All around me is the snap, crackle, pop, sigh, hiss, shloop, and swoosh of air. In this airplane, I’m vacuum-sealed like packaged meat, yet air moves all around me. Changing places. Over water and land, keeping us aloft.
We are above ten thousand feet, so the flight attendants begin serving refreshments: carbonated juices and soft drinks, airtight bags of miniature pretzels. I order a ginger ale, which once snapped open is poured into a plastic cup with ice. The froth is golden and nearly bubbles over the cup’s rim. Liz, my girlfriend, has a window seat, so I pass her a cup of cran-apple juice given to me by the flight attendant. Air from the fan over Liz’s head ripples her cream blouse, but doesn’t touch her hair—she has angled the nozzle downward. The pilot or copilot’s voice is heard on the PA. He warns about possible turbulence. A pocket of air forms in my stomach as he says this, and I squeeze Liz’s hand. Her eyes are closed and her breathing soft, but I know she is not sleeping.
Even when we are sleeping, we exchange air. We are involuntary breathers, allowing us to sleep or be knocked unconscious without dying. Whales, dolphins, and porpoises, on the other hand, are voluntary breathers, meaning they must consciously be aware of every breath they take: rising to the surface to breathe through their blowholes. For this reason, these creatures can only sleep in stages, resting one-half of their brain at a time.
Because we don’t have to think about every breath we take, most of us pay little attention to the crucial role air exchange plays in our survival. It seems rather obvious, doesn’t it? That we need air to survive. But too often, the most obvious experiences, those occasions of reflex, aren’t given enough thought.
I’m on a flight from Florida, where I spent a week with Liz and some close friends soaking up the sun in March, breathing deeply the warm air in hopes that it would stay inside of us when we returned home to a chilly Northern Virginia. During our stay, we did some touristy things. We spent a lot of time at the beach observing sea creatures. On Sanibel Island in Southwest Florida, we swam with the dolphins. There must have been a dozen or so within thirty yards of the shore, and many beachgoers, including us, waded up to our knees to better see the wild animals. They were so close I could hear them breathe when they reached the surface, their inhale and exhale in one, rushing sound. Dolphins, like whales and humans, are mammals. We breathe using our lungs. We rely on the exchange of air for survival.
After spending this time with the dolphins, you could say that my senses were awakened to things that typically went unnoticed. For instance, I started to think an awful lot about air. How it moves and where it goes. I became interested not in the science per se, but the concept. I became curious about air the same way that I’m curious about where I fit into this life, in history, on a plane. And, never before, did air appear so much around me.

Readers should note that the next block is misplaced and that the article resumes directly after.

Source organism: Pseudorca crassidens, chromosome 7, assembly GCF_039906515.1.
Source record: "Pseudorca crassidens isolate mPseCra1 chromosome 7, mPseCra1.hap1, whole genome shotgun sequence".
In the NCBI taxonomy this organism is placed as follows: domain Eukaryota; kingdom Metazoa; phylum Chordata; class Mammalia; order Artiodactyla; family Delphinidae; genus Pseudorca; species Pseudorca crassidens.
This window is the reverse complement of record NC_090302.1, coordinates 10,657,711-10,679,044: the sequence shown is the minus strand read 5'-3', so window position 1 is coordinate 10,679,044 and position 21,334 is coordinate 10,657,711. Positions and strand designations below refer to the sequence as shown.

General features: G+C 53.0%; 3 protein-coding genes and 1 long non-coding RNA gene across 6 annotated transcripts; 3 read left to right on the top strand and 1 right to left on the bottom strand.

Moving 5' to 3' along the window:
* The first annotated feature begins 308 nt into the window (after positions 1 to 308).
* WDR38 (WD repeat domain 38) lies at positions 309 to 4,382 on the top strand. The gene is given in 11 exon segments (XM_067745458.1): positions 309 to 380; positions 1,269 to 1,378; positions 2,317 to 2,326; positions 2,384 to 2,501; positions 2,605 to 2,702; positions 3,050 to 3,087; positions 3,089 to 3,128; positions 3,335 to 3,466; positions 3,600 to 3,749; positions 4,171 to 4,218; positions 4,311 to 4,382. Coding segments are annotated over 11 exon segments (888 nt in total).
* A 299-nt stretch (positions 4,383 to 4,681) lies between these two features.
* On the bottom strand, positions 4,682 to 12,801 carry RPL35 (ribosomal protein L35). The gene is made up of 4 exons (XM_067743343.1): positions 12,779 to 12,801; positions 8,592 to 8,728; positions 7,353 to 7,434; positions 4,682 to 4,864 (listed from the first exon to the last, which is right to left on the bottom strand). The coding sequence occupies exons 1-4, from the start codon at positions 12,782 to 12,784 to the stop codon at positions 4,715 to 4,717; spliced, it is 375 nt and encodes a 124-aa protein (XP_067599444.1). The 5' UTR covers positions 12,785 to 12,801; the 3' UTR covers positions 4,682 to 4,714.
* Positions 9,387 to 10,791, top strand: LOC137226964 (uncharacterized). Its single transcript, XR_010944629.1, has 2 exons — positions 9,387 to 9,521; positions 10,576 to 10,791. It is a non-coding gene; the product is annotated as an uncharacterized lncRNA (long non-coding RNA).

I was on an airplane that had left from an airport, and we were coursing through the air. My seat cushion was filled with air: it could be used as a floatation device in case we had a water landing. There was air in my drink: some of it had gone down my throat into my stomach while other air escaped with a hiss. Air was blowing from a nozzle above our heads: I could twist this nozzle to the right and shut off this air or I could twist it to the left and increase it. There was air between the pages of Liz’s paperback. When the pages stuck, additional air would be required to reduce the paper-on-paper friction. A lick of the finger. Air in my saliva. Air in my lungs. There is that uncomfortable feeling, often on a plane, when the air upon which you are sitting is exchanged. Your bottom drops out only to be supported in a fraction of a second by newer air. The exchange of air pops ears.
When we fly, we exist in a homeostatic state. The air pumped inside—smuggled in bags of pretzels and cans of pop—must be equal to the air flowing around us. The air blocked by double-paned windows and fiberglass. It is this equilibrium that keeps us alive. And no more than in an airplane, twenty thousand feet above sea level, do I feel like a mechanism, a breathing apparatus. I exist for one purpose: to exchange oxygen with carbon dioxide. Doing my part to keep the world in balance.
Merrill Sunderland is an MFA candidate at George Mason University in Fairfax, Virginia. He is originally from Cape Cod, Massachusetts, and enjoys writing about all the quirky things that happen in life.